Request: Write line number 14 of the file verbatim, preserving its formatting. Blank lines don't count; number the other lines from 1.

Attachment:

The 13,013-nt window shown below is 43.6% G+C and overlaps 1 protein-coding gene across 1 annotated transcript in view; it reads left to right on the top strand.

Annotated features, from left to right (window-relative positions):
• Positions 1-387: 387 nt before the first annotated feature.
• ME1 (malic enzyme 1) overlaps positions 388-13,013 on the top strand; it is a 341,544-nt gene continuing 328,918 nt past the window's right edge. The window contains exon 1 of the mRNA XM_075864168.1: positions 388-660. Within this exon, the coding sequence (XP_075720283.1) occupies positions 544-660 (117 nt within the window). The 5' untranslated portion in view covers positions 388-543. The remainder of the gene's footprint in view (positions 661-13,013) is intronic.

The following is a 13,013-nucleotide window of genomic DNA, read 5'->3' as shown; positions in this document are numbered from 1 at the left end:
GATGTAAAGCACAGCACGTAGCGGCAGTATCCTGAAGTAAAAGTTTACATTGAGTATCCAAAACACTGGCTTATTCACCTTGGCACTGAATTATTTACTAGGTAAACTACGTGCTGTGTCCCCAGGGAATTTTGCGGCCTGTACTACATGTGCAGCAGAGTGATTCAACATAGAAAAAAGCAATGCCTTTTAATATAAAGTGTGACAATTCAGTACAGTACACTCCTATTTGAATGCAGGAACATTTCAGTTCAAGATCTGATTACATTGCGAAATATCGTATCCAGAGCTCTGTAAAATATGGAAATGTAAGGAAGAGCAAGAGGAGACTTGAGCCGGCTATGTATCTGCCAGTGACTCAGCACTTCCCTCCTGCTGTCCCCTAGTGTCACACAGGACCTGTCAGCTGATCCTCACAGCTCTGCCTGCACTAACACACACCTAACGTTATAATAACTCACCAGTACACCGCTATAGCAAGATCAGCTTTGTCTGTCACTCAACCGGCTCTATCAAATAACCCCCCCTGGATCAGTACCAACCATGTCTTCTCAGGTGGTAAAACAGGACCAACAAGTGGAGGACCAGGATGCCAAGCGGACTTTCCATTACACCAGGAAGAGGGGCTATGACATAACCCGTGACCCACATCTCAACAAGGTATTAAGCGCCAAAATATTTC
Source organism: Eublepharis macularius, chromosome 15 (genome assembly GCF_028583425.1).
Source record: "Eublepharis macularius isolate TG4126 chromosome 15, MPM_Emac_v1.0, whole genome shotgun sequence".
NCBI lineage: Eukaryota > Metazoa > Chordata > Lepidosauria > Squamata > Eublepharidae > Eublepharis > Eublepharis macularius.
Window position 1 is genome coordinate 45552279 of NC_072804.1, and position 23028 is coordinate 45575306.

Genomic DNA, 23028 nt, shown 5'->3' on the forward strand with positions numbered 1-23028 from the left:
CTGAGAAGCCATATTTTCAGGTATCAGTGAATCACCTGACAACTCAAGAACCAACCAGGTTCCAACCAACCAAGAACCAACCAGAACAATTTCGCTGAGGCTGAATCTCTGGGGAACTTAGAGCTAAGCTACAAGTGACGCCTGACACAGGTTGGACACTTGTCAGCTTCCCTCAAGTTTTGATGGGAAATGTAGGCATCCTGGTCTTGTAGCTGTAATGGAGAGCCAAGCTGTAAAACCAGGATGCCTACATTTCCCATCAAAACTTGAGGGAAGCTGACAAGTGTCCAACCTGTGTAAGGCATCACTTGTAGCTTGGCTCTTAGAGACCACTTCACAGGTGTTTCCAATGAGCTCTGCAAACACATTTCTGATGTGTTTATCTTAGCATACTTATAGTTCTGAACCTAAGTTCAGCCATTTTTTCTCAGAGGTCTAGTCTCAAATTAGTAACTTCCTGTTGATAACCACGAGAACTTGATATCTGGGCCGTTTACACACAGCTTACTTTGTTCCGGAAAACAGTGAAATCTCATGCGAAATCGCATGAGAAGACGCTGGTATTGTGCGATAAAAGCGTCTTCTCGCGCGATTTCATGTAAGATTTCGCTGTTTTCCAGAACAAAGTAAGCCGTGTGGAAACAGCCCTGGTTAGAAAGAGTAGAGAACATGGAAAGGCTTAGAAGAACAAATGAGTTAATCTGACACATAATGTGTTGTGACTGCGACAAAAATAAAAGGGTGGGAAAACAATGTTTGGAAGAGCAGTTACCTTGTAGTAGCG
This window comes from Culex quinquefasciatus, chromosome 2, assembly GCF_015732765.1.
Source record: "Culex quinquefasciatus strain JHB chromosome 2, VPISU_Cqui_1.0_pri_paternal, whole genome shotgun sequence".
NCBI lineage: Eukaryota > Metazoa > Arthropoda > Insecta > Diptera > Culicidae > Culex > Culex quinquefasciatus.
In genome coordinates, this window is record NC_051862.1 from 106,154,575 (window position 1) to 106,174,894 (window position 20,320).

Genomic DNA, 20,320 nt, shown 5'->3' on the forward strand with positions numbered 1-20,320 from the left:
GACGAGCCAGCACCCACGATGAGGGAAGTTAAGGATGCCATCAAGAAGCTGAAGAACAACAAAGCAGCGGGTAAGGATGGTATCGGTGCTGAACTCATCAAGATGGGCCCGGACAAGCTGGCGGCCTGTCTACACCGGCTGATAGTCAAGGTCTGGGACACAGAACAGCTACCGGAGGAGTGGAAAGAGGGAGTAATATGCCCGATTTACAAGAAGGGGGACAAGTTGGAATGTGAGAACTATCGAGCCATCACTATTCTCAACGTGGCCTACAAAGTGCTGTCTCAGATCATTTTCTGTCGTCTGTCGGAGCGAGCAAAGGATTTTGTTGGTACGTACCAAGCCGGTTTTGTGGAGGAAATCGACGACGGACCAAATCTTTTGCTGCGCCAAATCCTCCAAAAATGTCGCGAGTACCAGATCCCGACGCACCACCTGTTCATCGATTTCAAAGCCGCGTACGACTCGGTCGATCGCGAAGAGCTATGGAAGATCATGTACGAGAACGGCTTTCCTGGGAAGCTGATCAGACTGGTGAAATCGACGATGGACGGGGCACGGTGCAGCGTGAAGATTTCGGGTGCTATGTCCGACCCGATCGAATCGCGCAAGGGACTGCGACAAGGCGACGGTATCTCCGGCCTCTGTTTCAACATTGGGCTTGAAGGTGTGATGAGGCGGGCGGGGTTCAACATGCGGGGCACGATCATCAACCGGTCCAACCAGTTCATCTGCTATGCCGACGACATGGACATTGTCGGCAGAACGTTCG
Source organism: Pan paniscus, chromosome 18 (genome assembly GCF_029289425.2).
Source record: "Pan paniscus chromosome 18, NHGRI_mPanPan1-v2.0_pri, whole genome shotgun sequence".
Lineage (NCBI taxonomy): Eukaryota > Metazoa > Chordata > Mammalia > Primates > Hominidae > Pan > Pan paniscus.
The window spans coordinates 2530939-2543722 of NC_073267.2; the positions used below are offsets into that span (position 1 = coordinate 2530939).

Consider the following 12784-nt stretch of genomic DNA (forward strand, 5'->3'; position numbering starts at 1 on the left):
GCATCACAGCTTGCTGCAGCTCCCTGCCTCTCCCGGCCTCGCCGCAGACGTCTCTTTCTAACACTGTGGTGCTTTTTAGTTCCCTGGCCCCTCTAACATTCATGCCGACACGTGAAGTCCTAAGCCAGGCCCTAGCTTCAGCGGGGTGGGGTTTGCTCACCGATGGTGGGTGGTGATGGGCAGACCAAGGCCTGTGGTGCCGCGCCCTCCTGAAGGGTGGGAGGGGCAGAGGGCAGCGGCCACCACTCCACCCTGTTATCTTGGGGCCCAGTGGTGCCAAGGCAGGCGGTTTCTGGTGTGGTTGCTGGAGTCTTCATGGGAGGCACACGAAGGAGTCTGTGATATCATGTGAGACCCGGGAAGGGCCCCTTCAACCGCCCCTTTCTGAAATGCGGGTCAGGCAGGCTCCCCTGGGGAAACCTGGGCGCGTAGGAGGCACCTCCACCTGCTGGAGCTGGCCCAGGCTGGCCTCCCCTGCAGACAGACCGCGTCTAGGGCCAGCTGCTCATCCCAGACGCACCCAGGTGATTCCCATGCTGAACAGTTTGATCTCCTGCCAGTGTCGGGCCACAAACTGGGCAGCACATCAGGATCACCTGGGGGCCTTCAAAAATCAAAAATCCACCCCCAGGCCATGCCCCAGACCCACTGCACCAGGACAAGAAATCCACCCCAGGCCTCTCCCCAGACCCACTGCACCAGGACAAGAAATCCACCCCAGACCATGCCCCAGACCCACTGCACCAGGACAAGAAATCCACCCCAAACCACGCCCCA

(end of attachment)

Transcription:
Source record: "Culex quinquefasciatus strain JHB chromosome 2, VPISU_Cqui_1.0_pri_paternal, whole genome shotgun sequence".